Question: What is heart disease, what are the causes, and how long does it take to develop?
Answer: Coronary artery disease is alarmingly common in our society. You'd think that we could very easily describe what it is, but, in fact, simply put: it is disease of the arteries lining the surface of the heart. The heart is a very strong pump. It has to pump blood to the rest of the body, and therefore, it's very dependent upon blood itself to develop the energy it takes to service this very strong pump that keeps us alive.
The coronary arteries, unfortunately, are prone to become diseased, and by 'diseased' we mean thickening of the wall of the artery itself. This often begins very early in life, and, in fact, a lot of the concern about the diets that our teenagers are eating today has to do with the early formation of disease in these arteries, or thickening of the walls of the coronary arteries.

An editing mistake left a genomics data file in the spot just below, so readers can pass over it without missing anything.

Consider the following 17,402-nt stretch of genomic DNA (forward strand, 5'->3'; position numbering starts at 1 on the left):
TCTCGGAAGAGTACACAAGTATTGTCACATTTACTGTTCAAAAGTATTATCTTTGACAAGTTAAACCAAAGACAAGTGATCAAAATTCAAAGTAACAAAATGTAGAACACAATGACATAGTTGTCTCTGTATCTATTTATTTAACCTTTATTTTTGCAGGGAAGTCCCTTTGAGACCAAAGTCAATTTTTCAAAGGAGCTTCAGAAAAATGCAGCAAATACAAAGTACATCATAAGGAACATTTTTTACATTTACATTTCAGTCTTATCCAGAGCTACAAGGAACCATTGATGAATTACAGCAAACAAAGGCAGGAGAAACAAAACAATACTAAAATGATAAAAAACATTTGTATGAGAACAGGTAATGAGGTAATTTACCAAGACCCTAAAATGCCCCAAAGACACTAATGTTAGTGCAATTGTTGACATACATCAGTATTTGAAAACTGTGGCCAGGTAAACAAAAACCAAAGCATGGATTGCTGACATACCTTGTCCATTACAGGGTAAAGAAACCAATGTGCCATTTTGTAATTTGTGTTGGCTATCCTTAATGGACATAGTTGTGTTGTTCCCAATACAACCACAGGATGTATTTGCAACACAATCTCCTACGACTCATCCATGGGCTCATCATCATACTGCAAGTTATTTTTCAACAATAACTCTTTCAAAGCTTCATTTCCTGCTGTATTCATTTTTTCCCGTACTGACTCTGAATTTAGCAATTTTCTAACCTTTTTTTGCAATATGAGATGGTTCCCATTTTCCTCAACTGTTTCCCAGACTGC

The risk factors that we know about are very well understood. That is high blood pressure, high blood sugar or diabetes, cigarette smoking, lack of exercise, and of course, high cholesterol in the bloodstream. Some people think that lifestyle factors are also very important in this regard, that is, the amount of stress that we have in everyday life, and perhaps how we respond to that stress.
One thing that makes this so difficult to describe is that this is a silent disease. It develops often for decades before one develops symptoms, and so if we could really look inside the heart, we'd see that many people have coronary artery disease at a very young age, even in soldiers killed in battle in their late teen years or early twenties, often thickening of the coronary arteries has already occurred. But the symptomatic manifestations, when we really know we have it, often begins in the fifth, sixth, or seventh decade of life, and it's a major cause of death and disability in the older population in developed countries.